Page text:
Published 3:00 am Saturday, February 13, 2016
Thoughts of Valentine’s Day brought, first, a sigh, then a smile and laughter as Charlene McMahon remembered.
There’s that soft, tender side of Valentine’s Day that comes with memories of puppy love, first love and lasting love. Then, there are other memories of silly rhymes, conversation candy hearts, punch-out valentines and Kool-Aid and crumbly, sticky cupcakes.
“Roses are red; violets are blue, sugar is sweet and so are you” brought smiles to little girls’ faces while turns of phrases brought frowns to the little fellows. “Roses are red; violets are blue. Skunks stink and so do you.”
Valentine’s Day was a different kind of time back when little Charlene was in “grammar school.”
“It would take all week long to get ready for our Valentine’s Day party,” McMahon said. “Back then, we made most of our Valentines out of colored construction paper and doilies. To make hearts – and you had to have hearts – we would fold a sheet of paper in half and cut it like a half heart so when you unfolded it, you would have a symmetrical heart. We would have to fold and cut several times before we got a pattern for a perfect heart.”
The hearts would be cut and “pasted” on brown paper sacks for the collection of Valentines when they were handed out.
“We used paste that came in little plastic jars with a stick on the lid,” McMahon said. “We would swipe paste on the back on the heart and ‘glue’ it on the bag or whatever we were decorating with hearts. We also had paper doilies that were very ornate and we would glue them on for decorations.”
McMahon said some children gave store-bought Valentines while others made theirs.
“Back then, you could buy books of Valentines that you could punch out like paper dolls,” she said. “They had all kinds of sayings on them, ‘Be Mine’ and “Hug Me.’ Things like that. And usually, the pictures were of little children playing –jumping rope and see-sawing –and with animals – puppies, turtles and birds. Sometimes there would be a cupid with a bow and arrow but not often. Some Valentines had tabs that you could fold back so the Valentine would stand up.”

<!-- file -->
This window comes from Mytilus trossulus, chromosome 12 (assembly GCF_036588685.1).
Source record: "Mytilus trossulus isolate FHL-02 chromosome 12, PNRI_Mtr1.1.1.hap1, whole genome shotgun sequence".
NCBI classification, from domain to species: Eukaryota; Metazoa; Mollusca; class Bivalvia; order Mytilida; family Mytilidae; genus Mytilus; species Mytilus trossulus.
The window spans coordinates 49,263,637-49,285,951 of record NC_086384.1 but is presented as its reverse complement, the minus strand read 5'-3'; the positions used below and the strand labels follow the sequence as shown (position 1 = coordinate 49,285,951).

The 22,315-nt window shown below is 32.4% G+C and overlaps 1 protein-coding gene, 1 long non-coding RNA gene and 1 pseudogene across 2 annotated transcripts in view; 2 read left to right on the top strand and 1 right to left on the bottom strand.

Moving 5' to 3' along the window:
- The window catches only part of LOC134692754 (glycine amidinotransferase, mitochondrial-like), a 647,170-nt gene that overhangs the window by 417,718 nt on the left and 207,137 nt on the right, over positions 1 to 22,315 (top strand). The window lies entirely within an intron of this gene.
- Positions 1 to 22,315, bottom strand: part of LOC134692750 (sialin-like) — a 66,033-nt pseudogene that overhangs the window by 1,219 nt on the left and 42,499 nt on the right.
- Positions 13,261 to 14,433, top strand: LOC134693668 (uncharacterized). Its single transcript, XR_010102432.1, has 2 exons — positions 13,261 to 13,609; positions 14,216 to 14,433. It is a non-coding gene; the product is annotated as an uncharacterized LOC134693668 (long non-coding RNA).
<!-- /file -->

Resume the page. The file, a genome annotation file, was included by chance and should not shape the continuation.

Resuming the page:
McMahon said some children made their Valentines on a sheet of notebook paper with pictures drawn at the top and words written at the bottom.”
Later, Valentines came on the market that were printed on heavy paper with a slit in it.
“A heart-shaped red sucker would be stuck in the slit. Getting a Valentine like that was a real treat and was usually from someone very special,” McMahon said. “Some Valentines came in a box – 20 to the box with 1 teacher Valentine included. They usually had corny things written on them, even for the teacher.”
The teacher had usually covered a box in red tissue paper and the students dropped the Valentines for their classmates in the box to be given out at the Valentine’s Day party.
“There were all kinds of Valentines in that box – store bought, hand-made – and each one had been carefully selected to make sure it said just the right thing for each person,” McMahon said.
With the classroom all decorated in red and white and with Valentines all around, it was party time.
“The room mothers came and brought refreshments for the party,” McMahon said. “We always had Kool-Aid, red Kool-Aid — and cookies and, most of the time, cupcakes. And, we always had candy hearts or conversation hearts. We would hand the hearts out to each other without a thought of washing our hands. Back then, we didn’t have germs. We didn’t wash our hands when we went to eat to dinner, either. Hand washing was not a big important thing for us.”
McMahon said the children would sit quietly at their desks or tables, depending on their ages, and wait patiently to be served. When everyone had eaten and the desks had been cleaned off, the Valentines would be handed out.
“Sometimes we signed a Valentine with ‘Guess Who?’ with lots of question marks and exclamation marks,” she said. “If you got a Valentine with ‘Guess Who?’ you would try to figure out who sent it. You always decided it was just who you wanted it to be.”
McMahon said Valentines have changed drastically over the years and so have the messages on conversation candies.
Valentines have gone from the elaborate and ornate to kid friendly to movie themed – Star Wars and Super Heroes.
The messages on the conversation candy has transitioned from “Miss You” and “All Mine” to “UR Hot” and “Text Me.”
But not matter whether Valentines are made from notebook paper and crayons or from papyrus and satin ribbons, they all said “Love You” — just in different kinds of ways.